Victory Gardener’s Almanack for the month of May

Mike Dunton’s Maritime Northwest Edition Victory Gardener’s Almanack for the month of May

May is the month when we head into our main gardening season. May is when most vegetables can be planted and some early spring crops can be harvested. Enjoy the outdoors; summer is right around the corner! 

In the Vegetable Garden 

  • Set out tomato plants when evening temperatures stay above 50 degrees F. Plant them in the garden after all danger of frost has passed. 
  • Eggplants and peppers can be set out later in the month in the North and earlier in the South. 
  • Melons, cucumbers, pumpkins, gourds, and squash should be sown as soon as there is no further danger of frost. Plant extra seeds in each hill and cull sickly or extra seedlings as necessary. 
  • Every couple of days, loosen up the crust on cucumber, squash, and melons to help the seedlings to emerge and to prevent dampening off. 
  • Sow other tender plants after all danger of frost has passed. 
  • Succession crops of radishes, lettuce and other greens can be planted to create longer harvest windows. 
  • Rhubarb plants can use a heavy dose of composted manure. Spread around the plants and work in well. 
  • Consider New Zealand Spinach as an alternative to standard spinach varieties. It does great in warmer climates and is a perennial in climates with mild winters. 
  • Don’t plant only bush beans. Consider pole-types and your reward will be a longer harvest period and more beans for the same garden space. 
  • Witloof chicory can be planted early this month. They will provide roots that can be used in the cellar for forcing a winter crop of ‘Belgium’ or ‘White’ Endive.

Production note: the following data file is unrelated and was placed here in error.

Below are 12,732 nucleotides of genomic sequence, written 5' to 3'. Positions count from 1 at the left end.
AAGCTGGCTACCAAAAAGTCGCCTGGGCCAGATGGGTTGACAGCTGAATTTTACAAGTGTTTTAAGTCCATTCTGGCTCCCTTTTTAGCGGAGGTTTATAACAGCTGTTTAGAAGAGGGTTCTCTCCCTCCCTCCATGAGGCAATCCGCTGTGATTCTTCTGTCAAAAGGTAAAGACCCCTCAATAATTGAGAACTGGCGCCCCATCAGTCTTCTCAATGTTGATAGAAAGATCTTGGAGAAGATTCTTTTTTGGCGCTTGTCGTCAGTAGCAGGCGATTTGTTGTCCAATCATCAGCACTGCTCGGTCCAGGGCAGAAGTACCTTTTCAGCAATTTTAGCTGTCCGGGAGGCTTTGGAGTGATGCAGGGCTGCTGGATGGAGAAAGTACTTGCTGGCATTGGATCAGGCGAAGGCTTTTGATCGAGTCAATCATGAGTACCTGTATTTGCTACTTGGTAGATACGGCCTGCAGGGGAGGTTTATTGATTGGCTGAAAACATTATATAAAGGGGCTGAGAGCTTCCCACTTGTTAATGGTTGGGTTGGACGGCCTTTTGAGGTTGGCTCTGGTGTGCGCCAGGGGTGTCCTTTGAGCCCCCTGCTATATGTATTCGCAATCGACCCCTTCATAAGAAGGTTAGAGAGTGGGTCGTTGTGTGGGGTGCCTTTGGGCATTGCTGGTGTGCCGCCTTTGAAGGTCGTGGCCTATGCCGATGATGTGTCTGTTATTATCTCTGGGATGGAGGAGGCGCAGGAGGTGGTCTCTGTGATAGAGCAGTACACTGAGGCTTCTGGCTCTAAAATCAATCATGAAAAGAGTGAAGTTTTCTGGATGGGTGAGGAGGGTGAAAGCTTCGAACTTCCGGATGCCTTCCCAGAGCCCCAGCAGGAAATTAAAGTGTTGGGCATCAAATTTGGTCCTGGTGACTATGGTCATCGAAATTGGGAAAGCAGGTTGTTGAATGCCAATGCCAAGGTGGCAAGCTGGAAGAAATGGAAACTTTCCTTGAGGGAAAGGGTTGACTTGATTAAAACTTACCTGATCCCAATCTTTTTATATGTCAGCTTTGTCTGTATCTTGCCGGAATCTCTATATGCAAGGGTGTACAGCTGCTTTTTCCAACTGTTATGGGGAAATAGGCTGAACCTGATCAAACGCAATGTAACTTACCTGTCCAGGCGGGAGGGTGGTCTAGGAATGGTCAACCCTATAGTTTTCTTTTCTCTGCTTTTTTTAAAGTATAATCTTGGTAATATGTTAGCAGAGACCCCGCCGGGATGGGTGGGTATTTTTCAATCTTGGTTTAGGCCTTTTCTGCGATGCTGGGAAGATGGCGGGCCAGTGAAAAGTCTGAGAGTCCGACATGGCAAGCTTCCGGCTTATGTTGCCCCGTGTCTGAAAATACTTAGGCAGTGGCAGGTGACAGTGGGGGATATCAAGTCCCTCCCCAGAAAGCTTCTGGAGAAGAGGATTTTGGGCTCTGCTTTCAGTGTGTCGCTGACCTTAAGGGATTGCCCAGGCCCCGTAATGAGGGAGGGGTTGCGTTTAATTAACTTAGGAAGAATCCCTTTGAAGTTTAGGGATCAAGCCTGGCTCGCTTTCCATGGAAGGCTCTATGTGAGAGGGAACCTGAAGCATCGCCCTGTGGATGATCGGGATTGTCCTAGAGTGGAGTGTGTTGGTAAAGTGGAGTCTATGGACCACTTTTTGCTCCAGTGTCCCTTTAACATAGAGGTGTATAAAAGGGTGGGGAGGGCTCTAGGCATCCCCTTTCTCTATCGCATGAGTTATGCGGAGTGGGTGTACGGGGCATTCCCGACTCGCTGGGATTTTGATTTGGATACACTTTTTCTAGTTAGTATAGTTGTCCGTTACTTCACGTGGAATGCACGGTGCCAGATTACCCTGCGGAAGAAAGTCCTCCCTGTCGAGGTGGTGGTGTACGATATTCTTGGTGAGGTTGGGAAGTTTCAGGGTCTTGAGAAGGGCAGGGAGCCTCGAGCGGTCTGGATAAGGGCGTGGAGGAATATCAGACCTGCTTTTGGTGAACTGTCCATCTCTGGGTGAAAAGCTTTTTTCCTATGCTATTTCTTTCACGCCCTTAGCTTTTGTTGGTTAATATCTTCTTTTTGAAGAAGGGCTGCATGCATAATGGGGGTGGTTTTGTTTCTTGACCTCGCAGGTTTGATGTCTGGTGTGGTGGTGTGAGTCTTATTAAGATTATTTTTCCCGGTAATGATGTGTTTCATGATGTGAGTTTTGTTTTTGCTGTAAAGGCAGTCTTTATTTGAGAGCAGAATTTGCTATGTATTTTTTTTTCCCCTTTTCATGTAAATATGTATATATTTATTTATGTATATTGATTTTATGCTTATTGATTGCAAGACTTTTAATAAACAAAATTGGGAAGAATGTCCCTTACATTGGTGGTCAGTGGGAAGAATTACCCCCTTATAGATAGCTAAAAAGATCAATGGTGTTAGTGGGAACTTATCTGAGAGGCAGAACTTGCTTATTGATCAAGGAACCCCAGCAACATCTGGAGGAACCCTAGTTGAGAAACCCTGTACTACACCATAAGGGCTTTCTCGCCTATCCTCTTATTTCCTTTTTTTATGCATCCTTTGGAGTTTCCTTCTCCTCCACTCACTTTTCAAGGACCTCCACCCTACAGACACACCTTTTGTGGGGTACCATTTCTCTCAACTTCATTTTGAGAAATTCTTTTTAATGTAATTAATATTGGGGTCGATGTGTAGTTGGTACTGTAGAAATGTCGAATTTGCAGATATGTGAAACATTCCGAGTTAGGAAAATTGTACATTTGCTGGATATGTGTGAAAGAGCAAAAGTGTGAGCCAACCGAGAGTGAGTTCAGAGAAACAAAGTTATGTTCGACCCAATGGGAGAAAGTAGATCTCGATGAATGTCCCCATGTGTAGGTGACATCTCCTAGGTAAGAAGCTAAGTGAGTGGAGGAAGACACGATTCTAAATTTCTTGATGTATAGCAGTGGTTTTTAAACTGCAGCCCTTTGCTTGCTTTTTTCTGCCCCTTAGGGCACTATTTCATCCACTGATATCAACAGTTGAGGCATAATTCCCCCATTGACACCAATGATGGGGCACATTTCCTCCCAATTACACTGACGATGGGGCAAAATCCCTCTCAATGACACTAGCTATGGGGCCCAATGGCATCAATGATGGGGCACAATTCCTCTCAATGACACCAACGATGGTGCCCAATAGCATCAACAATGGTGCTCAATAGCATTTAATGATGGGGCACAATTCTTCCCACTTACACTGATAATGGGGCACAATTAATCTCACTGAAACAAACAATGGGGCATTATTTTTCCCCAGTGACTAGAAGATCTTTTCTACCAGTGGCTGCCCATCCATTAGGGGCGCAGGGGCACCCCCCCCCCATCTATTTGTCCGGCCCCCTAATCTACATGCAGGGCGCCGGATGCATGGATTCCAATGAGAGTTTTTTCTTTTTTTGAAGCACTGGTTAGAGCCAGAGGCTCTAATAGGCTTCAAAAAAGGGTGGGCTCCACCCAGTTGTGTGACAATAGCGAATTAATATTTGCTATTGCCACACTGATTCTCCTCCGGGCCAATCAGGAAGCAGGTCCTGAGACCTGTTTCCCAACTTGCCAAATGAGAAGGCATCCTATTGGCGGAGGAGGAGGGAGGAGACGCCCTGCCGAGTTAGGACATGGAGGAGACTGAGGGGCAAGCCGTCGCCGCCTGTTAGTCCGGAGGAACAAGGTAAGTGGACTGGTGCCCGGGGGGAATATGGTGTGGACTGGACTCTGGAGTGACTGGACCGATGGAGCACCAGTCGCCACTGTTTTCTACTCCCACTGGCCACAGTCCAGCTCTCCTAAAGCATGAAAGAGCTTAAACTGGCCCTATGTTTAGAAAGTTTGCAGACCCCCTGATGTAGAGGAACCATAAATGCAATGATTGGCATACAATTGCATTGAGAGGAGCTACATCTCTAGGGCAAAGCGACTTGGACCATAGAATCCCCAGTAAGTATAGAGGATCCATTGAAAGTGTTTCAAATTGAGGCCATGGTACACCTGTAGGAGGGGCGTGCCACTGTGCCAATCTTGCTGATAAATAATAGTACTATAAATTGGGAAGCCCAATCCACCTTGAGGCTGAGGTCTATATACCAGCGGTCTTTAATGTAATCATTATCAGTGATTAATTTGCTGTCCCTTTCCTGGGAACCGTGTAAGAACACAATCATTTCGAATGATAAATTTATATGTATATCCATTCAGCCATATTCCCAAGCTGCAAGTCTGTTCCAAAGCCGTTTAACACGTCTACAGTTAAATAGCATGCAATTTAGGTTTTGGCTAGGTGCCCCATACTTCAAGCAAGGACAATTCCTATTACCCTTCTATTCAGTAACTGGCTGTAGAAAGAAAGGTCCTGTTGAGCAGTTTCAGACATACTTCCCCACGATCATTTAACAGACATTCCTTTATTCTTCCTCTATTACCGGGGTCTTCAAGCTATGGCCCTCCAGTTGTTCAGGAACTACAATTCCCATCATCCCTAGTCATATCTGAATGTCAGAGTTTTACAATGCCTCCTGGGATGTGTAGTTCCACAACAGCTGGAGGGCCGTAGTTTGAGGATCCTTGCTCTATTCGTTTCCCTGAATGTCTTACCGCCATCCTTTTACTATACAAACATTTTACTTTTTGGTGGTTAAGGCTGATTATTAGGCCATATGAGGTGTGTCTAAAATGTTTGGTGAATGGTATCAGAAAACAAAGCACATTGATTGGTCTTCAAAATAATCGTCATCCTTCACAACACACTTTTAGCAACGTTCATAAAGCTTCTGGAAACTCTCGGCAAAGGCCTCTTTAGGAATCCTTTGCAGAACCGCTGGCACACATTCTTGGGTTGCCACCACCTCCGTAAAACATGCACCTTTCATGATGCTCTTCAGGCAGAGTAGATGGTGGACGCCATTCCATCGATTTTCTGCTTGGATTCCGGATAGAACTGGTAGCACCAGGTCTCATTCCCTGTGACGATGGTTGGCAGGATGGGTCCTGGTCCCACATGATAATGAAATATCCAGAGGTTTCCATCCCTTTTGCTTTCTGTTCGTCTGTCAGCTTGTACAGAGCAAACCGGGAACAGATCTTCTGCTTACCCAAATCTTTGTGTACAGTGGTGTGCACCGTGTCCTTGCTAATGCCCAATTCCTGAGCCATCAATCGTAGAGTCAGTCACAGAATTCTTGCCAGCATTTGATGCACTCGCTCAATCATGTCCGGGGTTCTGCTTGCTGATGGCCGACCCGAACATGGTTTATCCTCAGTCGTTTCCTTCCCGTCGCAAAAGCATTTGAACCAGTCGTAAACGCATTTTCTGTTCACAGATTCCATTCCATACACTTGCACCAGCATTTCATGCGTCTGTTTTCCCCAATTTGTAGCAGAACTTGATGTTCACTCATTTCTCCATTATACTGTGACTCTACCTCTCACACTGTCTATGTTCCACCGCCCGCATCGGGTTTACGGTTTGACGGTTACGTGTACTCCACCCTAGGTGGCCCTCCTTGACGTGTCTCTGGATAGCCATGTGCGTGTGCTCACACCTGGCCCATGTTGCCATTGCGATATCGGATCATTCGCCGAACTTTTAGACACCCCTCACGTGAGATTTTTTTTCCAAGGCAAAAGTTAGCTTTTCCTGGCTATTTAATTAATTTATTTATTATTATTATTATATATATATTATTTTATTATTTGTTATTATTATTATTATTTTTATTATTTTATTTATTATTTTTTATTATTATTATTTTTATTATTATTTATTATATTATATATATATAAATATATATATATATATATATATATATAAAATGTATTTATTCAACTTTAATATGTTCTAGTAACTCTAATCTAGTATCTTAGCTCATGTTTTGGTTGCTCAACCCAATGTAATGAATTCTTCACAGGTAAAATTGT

• If frost threatens, cover tender plants with straw, buckets, or old blankets. Make sure not to crush the plants. 
  • Don’t forget to include kitchen herbs in your garden, beds, or pots. 

In the Yard and Orchard 

  • Cut runners of strawberries and use the daughter plants to fill in the voids. 
  • Nearly all varieties of flower seeds may be sown in the garden at this time. 
  • Plants received by mail should be re-hydrated and planted as soon as possible. Read included directions. 
  • Shasta Daisies, Forget-Me-Nots and other “clumping” plants can be divided. 
  • Dahlias should be divided and planted now. 
  • Plant annuals in between your waning tulip and daffodil bulbs. 
  • Do not remove daffodil foliage until after it yellows and begins to brown. 
  • Before your sweet peas fall over, make sure that you have provided some form of support. 
  • Mulch blueberry plants heavily with sawdust. Douglas fir is excellent for this purpose but avoid cedar. 
  • Mulch newly planted shrubs and trees with grass clippings, leaves, or peat to conserve moisture. Roses, perennials, and fruit trees will also benefit from mulch.

Mike Dunton is the founder of the Victory Seed Company and one of the early signers of the Safe Seed Pledge. The Victory Seed Company works to preserve rare, threatened, heirloom seeds and to make them available to home gardeners. 

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